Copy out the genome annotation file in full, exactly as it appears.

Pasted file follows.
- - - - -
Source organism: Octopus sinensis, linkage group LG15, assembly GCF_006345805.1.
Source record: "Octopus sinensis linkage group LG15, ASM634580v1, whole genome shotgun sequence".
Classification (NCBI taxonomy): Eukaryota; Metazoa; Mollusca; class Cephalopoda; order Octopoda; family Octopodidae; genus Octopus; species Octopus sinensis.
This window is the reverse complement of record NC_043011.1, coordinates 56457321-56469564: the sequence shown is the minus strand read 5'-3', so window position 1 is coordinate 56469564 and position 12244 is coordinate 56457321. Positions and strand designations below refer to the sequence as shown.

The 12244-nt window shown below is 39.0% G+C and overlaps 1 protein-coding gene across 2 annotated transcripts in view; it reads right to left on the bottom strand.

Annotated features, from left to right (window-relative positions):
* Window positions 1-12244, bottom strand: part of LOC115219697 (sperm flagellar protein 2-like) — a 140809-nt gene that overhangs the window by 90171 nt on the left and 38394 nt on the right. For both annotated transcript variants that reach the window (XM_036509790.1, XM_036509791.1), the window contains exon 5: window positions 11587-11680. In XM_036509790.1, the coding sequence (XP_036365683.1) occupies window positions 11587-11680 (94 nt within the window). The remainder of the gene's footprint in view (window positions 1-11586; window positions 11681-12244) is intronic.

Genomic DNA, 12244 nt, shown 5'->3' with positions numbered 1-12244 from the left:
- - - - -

Source organism: Octopus sinensis, linkage group LG15, assembly GCF_006345805.1.
Source record: "Octopus sinensis linkage group LG15, ASM634580v1, whole genome shotgun sequence".
Classification (NCBI taxonomy): Eukaryota; Metazoa; Mollusca; class Cephalopoda; order Octopoda; family Octopodidae; genus Octopus; species Octopus sinensis.
This window is the reverse complement of record NC_043011.1, coordinates 56457321-56469564: the sequence shown is the minus strand read 5'-3', so window position 1 is coordinate 56469564 and position 12244 is coordinate 56457321. Positions and strand designations below refer to the sequence as shown.

The 12244-nt window shown below is 39.0% G+C and overlaps 1 protein-coding gene across 2 annotated transcripts in view; it reads right to left on the bottom strand.

Annotated features, from left to right (window-relative positions):
* Window positions 1-12244, bottom strand: part of LOC115219697 (sperm flagellar protein 2-like) — a 140809-nt gene that overhangs the window by 90171 nt on the left and 38394 nt on the right. For both annotated transcript variants that reach the window (XM_036509790.1, XM_036509791.1), the window contains exon 5: window positions 11587-11680. In XM_036509790.1, the coding sequence (XP_036365683.1) occupies window positions 11587-11680 (94 nt within the window). The remainder of the gene's footprint in view (window positions 1-11586; window positions 11681-12244) is intronic.

Genomic DNA, 12244 nt, shown 5'->3' with positions numbered 1-12244 from the left: